Map of the Internet by Jay Jason Simons presents a very vivid world imagined to originate from the world wide web. It is remarkable considering the sheer amount of imagination and hardwork that would have gone into creating this map. The main map was illustrated using popular web trends, technologies in use, Alexa rankings, and other metrics.
A series of PSAs by New Delhi based TBWA point out the dangers a Facebook like could bring. While the Facebook Like might not seem like a very big deal, it is becoming something of an issue in India. Earlier this year, the Indian government tried to make Facebook and YouTube pre-screen their content for objectionable material.
The internet has evolved greatly through the years, and the technologies have evolved considerably. What we take for granted in the contemporary web, did not exist about a decade ago. Olia Lialina and Dragan Espenschied recreated three famous websites of today for the project Once Upon, to match what they would have been had they come around in 1997.
The elders always have some nuggets of wisdom to give or some lifehacks to suggest. Sadly, they can’t do much when it comes to modern technology or the internet. But what would be the wisdom they could give about the internet and popular websites, if they could?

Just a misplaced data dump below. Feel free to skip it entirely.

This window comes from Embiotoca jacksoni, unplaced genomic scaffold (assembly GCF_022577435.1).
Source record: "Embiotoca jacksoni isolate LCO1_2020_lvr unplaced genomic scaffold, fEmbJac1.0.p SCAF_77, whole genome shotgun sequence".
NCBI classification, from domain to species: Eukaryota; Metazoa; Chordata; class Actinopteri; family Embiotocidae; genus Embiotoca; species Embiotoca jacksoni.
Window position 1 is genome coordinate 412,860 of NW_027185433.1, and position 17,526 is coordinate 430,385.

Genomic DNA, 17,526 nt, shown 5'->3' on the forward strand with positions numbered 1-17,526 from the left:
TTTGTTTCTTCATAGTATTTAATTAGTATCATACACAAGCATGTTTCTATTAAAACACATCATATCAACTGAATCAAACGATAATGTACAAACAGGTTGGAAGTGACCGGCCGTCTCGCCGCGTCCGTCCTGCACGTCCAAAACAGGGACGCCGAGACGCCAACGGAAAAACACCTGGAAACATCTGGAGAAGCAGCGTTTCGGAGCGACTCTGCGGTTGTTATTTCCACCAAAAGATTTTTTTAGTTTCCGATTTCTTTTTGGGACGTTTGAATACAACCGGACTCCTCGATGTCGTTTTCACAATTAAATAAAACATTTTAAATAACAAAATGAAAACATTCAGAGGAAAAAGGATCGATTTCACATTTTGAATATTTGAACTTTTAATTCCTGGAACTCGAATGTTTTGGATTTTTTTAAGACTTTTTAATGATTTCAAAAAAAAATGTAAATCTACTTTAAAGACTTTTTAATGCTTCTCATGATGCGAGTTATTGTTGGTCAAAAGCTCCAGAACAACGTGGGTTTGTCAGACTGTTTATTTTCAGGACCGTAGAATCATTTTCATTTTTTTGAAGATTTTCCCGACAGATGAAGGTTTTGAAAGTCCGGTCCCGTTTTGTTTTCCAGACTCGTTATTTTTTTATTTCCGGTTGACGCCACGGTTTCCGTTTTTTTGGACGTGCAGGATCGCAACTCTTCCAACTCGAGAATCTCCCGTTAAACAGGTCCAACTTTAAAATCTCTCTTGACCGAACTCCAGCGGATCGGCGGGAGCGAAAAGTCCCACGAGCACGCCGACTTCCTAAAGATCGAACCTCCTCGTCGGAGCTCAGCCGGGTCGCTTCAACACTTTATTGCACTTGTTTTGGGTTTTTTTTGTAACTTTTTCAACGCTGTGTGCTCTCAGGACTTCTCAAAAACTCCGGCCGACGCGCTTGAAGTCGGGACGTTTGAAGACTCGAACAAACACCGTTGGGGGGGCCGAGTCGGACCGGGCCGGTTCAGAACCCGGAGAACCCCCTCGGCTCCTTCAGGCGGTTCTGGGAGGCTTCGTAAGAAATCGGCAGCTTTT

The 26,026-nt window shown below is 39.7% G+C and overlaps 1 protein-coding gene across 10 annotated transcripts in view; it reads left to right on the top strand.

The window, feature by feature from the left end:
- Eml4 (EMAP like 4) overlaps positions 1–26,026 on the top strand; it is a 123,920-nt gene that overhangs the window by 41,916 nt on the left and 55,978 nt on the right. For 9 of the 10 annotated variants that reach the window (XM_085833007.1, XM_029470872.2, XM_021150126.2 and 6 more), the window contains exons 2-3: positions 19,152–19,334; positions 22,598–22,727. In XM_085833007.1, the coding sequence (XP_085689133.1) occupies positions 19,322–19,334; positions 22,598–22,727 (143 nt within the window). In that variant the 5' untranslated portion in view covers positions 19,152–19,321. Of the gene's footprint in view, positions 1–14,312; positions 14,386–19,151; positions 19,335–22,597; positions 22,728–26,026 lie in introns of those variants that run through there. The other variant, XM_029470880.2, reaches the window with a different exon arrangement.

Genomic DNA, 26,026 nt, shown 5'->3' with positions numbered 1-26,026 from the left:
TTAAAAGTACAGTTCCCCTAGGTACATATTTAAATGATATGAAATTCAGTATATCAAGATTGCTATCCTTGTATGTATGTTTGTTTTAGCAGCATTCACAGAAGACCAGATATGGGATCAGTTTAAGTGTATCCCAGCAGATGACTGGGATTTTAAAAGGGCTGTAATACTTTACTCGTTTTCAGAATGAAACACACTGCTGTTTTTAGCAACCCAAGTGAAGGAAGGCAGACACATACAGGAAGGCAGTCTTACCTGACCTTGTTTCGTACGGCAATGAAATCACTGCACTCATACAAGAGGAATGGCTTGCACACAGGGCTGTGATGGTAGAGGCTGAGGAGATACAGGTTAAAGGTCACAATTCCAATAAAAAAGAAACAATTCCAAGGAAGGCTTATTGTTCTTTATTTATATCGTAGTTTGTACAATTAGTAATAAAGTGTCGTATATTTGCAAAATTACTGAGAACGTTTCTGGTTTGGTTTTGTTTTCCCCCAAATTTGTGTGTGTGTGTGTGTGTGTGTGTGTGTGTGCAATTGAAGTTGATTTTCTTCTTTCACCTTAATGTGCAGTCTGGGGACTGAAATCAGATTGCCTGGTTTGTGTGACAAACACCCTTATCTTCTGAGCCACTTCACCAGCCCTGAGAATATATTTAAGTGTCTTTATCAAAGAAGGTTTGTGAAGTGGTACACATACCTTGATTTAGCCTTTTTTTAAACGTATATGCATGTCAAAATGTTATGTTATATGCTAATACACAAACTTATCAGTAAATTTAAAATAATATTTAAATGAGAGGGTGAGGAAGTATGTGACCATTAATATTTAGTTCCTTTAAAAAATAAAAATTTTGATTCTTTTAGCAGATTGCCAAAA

Long story short, the report basically says that most ISPs do not provide the speed they advertised for. FCC worked with Georgia Tech professor Nick Feamster to find out the “real world” speeds at which the ISPs are working. The data was compiled by a company called SamKnows, who worked with 78,000 internet users, providing 9000 of them with routers configured to provide accurate results. The results say that at an average, ISPs provide download speeds that are 80-90% of their advertised values. Of course, some perform better than the others, and many would likely be able to beat a carrier pigeon, but the fact remains that the internet speed provided to the consumer is lower than what was advertised.
Cisco has created this interesting infographic showing how “things” connected to the internet have far exceeded the number of people connecting to the world wide web, and how this number will continue to grow. It appears they went a bit hyperbolic with things, but the result is interesting and worth a look nevertheless. Full infographic after the jump.
There is a lot going on at the internet every moment. This infographic from Go-Globe puts it all into perspective, showing the activity that happens on the interwebz every 60 seconds. Via Geekologie
The image above shows landmark years in the history of the internet, when some of the most popular websites came into being. Its almost surprising to see how far the internet has come in just 2 decades. Via: MMM